The DuPont Powder Mill in Fayette County, Pennsylvania represents a significant period of Pennsylvania’s industrial past that has not been greatly explored. Archaeological investigations of this site can provide valuable insight into the production of black powder in the region, which contributed to some of the most important industries in American history. The mill, now a series of dilapidated buildings and various structural remains, was owned by the largest black powder manufacturer in the country and operated from around the time of the Civil War to World War II. Historical and archaeological research at this site seeks to assess the spatial organization of the property, to develop a comprehensive historical narrative for the mill, and to better understand how the site fits into the larger historical context of the black powder industry in America.
Black powder is produced by combining charcoal, sulphur, and saltpeter at specific ratios in order to achieve a given strength. This process became highly structured during the 19th century, and began by individually refining the ingredients, then sending them through several treatment procedures before finally combining them into the powder. Black powder mills were not only designed to streamline this process, but to make the production of such a volatile substance as safely as possible. In order to achieve this, each step of the manufacturing process was separated into isolated structures that were spaced out at specific intervals from one another. Barriers were often built or ravines dug between each structure, and powder materials were transported from one building to the next on tramways that ran throughout the complex.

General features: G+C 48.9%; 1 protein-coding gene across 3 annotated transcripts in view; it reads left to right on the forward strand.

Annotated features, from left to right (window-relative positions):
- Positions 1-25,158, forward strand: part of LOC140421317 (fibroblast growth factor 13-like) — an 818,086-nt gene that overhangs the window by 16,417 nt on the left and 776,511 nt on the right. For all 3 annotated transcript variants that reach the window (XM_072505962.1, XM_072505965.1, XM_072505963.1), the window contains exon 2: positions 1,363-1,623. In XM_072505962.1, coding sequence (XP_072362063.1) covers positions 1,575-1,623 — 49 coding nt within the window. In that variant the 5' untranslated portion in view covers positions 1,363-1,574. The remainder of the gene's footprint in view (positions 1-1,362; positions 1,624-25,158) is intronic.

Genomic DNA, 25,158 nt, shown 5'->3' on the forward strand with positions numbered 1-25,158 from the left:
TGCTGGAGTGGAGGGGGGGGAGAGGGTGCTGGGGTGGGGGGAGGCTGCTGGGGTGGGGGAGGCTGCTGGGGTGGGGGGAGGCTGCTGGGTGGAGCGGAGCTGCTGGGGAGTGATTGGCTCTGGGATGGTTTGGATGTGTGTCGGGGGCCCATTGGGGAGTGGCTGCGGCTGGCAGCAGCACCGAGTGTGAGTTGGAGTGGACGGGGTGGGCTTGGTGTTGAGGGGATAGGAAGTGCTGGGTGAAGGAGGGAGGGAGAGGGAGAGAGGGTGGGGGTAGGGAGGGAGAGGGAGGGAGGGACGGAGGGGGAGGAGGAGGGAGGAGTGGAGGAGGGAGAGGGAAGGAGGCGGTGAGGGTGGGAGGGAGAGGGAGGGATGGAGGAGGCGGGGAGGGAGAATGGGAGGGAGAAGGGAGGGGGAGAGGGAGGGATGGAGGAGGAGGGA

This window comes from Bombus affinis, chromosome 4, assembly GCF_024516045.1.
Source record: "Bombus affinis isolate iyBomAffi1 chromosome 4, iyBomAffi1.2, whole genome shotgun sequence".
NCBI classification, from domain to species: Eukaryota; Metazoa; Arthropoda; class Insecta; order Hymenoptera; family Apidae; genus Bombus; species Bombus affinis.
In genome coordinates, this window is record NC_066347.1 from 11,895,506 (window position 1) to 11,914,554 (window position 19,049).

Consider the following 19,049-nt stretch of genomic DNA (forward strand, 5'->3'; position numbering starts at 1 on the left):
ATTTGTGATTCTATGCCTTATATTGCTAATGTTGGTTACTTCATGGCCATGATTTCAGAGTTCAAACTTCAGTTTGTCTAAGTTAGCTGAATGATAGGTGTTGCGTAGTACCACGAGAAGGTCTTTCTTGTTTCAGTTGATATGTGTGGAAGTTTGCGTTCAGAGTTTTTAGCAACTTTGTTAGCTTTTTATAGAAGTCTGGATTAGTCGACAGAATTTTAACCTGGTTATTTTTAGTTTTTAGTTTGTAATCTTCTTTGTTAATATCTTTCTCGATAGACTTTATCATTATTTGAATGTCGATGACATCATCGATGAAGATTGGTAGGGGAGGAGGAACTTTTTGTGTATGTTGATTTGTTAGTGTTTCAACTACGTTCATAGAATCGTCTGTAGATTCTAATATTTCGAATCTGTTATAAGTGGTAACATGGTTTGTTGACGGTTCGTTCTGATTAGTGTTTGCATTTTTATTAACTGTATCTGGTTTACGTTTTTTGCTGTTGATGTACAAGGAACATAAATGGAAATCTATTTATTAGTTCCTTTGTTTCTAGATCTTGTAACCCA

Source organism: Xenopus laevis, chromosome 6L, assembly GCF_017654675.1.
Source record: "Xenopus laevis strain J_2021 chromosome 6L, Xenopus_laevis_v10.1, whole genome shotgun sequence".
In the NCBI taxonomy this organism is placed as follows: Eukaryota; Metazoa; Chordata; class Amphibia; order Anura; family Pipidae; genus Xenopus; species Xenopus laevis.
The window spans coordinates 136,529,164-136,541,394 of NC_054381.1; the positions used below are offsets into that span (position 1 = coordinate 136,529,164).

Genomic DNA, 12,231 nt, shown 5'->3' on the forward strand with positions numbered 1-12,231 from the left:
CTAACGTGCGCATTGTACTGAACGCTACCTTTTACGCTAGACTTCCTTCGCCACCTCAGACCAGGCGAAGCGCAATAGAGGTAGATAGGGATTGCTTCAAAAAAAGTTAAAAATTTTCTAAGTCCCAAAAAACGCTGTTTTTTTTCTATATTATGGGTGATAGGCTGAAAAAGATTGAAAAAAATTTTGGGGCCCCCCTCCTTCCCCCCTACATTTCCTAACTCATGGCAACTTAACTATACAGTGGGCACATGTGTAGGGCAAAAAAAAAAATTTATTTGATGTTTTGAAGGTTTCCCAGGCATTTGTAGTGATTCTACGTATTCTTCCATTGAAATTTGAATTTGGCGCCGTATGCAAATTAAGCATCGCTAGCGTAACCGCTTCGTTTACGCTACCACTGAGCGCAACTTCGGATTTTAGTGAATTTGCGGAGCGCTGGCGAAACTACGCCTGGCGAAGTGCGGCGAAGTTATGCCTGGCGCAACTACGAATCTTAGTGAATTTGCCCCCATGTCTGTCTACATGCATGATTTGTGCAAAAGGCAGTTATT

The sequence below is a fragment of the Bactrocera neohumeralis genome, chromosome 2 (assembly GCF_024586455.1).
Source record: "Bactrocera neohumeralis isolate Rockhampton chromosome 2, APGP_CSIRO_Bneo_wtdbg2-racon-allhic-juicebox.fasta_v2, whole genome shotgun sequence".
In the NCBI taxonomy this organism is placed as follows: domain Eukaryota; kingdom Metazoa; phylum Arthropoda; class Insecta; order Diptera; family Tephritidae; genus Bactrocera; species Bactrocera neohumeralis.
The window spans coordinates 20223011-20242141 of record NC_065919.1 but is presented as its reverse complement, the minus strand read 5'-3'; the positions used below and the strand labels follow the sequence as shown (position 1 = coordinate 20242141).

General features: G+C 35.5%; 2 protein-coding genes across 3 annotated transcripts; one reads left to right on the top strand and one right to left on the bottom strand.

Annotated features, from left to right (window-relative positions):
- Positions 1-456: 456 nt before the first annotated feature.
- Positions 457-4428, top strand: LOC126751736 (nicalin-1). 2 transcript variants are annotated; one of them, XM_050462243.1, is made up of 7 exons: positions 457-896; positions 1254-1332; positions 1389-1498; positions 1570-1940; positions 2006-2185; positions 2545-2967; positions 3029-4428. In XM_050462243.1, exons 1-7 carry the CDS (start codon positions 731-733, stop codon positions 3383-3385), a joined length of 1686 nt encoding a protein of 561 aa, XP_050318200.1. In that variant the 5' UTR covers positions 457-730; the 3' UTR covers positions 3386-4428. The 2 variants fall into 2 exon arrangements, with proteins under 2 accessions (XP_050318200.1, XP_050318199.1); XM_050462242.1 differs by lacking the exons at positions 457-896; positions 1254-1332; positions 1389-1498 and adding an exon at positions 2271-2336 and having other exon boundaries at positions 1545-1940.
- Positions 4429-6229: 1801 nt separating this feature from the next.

Further safety precautions were incorporated into the buildings themselves. Many structures at black powder mills were built with three heavy walls and one weak wall so that if an explosion were to occur, the blast would be channeled in a specific direction. Other buildings were comprised entirely of weak materials that could easily blow apart in order to minimize damage to other structures should the building explode. These standard modifications and regulated manufacturing methods were developed over the course of several centuries of black powder production, which reached its height during the 19th century.
Black powder production in the United States first began during the Revolutionary War, and production flourished by the early 1800s. This was fueled mainly by war and westward expansion, as gunpowder was required for both hunting and conflict. It was during this time that the DuPont Company was established, and quickly became the largest producer of black powder in the United States. The powder mill in Fayette County is located on a densely wooded mountainside and was operated by DuPont from the late 1800s until the 1940s. Few records have been found relating to the site, though a topographic map of the area from 1931 indicates the location of the mill, and a map of the mill from 1904 indicates the location of a number of structures on the property. Newspaper articles about the site from the early 20th century have also provided a glimpse into the dangers of black powder manufacturing and the complex relationship between the mill and local residents. An article from 1905 describes an explosion at the site that resulted in the deaths of 19 individuals. The article indicates that this was the third explosion at the mill, and that the surrounding communities were petitioning to have it removed.
The manufacture of black powder is an industry has contributed to the development of some of the most important industries in American history, such as coal mining, road building, and weapons manufacture. The period during which the DuPont Powder Mill operated was a time of great change and progress in the United States, and its growth and success over time can be directly linked to the events that increased the demand for the product it produced. The DuPont Powder Mill, as it exists today, is a large complex of ruins scattered across approximately 135 acres of land in Forbes State Forest. The buildings at the site are in various states of decay, with some standing structures, some collapsing, and others with only the foundation remaining.
This rapidly deteriorating site represents an important chapter of Pennsylvania’s industrial past. Further study and analysis of the DuPont Powder Mill site will be conducted as part of a thesis research project for completion of the MA in Applied Archaeology program at Indiana University of Pennsylvania. This project will aim to provide a better understanding of the history of the mill and of the black powder industry in the region.